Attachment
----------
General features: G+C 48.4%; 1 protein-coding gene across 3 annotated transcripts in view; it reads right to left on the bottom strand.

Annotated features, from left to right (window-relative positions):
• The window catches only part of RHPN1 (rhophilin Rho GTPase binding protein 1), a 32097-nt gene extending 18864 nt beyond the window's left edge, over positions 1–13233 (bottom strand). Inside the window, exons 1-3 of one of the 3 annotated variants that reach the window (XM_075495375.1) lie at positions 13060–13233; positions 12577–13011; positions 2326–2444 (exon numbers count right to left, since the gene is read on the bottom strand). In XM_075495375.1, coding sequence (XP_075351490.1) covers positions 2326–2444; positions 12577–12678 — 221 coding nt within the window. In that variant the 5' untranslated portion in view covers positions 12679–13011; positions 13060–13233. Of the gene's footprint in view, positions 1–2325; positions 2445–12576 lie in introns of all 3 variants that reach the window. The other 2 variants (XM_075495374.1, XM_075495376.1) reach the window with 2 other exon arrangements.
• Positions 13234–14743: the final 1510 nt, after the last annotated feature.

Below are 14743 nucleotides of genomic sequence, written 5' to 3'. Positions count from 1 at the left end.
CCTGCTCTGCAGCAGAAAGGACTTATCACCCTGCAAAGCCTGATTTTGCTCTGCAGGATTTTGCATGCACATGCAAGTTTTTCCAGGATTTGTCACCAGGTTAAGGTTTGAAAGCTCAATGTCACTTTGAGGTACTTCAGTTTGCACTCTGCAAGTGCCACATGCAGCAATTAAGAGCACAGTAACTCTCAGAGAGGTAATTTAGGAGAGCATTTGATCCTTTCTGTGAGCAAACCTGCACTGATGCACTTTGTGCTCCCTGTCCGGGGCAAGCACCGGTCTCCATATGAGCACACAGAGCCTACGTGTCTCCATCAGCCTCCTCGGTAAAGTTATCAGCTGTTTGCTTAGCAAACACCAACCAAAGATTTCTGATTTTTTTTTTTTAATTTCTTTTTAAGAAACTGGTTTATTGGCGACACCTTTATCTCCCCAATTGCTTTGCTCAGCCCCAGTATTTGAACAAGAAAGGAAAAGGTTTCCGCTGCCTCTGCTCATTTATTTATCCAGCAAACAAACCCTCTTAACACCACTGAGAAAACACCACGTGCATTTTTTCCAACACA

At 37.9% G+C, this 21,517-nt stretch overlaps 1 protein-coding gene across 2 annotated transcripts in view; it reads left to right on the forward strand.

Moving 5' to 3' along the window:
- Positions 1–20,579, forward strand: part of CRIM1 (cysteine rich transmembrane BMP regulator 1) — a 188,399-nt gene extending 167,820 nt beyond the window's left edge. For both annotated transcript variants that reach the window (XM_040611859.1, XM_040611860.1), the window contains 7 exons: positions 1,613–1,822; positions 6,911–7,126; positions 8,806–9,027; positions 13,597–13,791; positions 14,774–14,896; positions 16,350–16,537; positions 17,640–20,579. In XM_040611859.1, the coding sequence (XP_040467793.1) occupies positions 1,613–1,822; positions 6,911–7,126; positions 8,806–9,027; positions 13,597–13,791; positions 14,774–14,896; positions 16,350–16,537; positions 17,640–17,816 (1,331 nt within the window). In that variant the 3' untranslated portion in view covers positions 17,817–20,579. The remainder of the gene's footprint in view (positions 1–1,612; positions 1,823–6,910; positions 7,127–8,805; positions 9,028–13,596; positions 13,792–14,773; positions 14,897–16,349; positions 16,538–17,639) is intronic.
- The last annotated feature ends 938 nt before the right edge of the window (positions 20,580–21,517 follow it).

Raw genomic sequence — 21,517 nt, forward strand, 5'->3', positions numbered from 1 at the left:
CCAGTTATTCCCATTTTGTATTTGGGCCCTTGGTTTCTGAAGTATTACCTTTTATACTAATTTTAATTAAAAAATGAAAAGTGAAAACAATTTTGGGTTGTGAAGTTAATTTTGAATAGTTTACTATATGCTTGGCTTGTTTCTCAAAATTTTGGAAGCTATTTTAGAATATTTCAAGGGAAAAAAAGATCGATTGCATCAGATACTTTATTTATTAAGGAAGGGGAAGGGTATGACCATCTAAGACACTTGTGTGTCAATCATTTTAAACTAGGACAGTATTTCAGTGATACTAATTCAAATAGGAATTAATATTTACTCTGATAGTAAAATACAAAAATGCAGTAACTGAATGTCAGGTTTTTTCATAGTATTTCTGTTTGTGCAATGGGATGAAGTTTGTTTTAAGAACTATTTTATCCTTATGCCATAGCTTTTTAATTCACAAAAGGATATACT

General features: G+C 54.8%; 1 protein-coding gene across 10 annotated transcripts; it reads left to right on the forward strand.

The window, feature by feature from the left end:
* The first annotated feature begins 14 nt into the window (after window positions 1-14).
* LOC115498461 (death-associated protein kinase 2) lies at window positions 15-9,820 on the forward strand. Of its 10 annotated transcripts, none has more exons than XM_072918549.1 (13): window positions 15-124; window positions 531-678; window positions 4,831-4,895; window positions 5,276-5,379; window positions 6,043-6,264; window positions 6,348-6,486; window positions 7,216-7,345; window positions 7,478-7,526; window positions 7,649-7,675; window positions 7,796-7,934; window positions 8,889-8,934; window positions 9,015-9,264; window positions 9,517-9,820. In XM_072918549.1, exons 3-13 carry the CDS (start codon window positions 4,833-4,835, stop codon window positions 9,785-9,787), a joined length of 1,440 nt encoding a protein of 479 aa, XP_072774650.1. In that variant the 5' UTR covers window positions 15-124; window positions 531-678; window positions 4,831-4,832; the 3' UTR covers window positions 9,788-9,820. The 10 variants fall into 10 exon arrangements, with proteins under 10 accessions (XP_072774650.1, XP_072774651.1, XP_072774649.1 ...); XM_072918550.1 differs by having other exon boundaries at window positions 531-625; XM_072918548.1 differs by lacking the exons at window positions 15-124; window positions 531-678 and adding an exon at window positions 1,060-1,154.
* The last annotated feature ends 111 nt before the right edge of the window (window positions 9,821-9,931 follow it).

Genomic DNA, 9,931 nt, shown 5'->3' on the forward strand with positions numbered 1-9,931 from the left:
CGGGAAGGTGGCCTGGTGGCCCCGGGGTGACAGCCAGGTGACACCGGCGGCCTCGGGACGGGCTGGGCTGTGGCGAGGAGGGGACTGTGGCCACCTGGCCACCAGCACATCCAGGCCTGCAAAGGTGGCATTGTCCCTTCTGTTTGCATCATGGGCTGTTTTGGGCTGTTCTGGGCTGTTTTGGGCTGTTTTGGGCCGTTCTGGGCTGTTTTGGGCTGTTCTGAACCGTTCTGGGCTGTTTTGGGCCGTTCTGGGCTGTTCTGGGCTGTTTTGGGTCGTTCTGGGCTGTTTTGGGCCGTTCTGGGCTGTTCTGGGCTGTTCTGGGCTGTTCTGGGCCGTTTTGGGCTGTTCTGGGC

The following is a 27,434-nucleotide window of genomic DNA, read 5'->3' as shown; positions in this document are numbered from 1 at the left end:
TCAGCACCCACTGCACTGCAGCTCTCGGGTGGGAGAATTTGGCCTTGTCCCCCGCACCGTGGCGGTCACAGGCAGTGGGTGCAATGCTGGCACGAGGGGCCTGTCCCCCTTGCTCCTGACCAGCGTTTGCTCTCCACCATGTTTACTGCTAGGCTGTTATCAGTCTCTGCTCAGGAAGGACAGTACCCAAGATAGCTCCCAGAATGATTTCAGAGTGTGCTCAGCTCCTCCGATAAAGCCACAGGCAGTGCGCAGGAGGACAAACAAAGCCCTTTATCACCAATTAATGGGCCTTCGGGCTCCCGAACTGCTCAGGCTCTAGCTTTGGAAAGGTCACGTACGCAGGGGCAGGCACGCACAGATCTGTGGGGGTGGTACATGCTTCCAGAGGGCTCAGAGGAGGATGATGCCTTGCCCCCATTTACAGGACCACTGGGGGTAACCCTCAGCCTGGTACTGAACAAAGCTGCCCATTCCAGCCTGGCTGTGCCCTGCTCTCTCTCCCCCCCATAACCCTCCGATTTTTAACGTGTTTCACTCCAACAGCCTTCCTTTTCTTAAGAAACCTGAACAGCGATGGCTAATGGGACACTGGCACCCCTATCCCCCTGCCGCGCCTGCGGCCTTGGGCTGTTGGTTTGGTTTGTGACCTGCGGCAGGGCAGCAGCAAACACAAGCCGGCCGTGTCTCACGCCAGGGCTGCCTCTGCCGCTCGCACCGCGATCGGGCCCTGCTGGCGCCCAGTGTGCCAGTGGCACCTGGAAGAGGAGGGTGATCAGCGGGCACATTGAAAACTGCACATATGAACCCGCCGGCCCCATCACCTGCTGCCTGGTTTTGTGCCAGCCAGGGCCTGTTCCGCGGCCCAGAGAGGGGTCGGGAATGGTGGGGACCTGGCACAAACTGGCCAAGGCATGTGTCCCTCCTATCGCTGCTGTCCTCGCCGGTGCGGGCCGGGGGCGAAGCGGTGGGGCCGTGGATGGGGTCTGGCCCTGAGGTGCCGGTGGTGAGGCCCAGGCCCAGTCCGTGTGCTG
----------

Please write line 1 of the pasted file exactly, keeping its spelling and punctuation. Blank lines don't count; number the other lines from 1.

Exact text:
General features: G+C 48.4%; 1 protein-coding gene across 3 annotated transcripts in view; it reads right to left on the bottom strand.